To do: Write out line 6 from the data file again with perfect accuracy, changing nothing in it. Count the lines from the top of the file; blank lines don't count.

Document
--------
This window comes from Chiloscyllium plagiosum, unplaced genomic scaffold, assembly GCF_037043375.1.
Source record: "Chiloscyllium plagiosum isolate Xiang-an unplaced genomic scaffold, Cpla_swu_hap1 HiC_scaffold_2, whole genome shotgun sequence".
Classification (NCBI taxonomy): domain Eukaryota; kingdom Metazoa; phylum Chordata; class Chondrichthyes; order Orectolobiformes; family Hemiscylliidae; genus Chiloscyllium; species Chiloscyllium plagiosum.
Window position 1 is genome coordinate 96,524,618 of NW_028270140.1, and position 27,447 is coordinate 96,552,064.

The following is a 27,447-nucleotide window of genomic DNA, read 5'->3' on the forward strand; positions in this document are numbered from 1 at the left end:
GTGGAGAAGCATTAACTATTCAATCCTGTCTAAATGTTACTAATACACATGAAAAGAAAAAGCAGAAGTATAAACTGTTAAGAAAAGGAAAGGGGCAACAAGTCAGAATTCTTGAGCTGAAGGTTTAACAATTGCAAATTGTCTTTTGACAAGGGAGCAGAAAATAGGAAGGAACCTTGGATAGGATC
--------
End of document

GTGGAGAAGCATTAACTATTCAATCCTGTCTAAATGTTACTAATACACATGAAAAGAAAAAGCAGAAGTATAAACTGTTAAGAAAAGGAAAGGGGCAACAAGTCAGAATTCTTGAGCTGAAGGTTTAACAATTGCAAATTGTCTTTTGACAAGGGAGCAGAAAATAGGAAGGAACCTTGGATAGGATC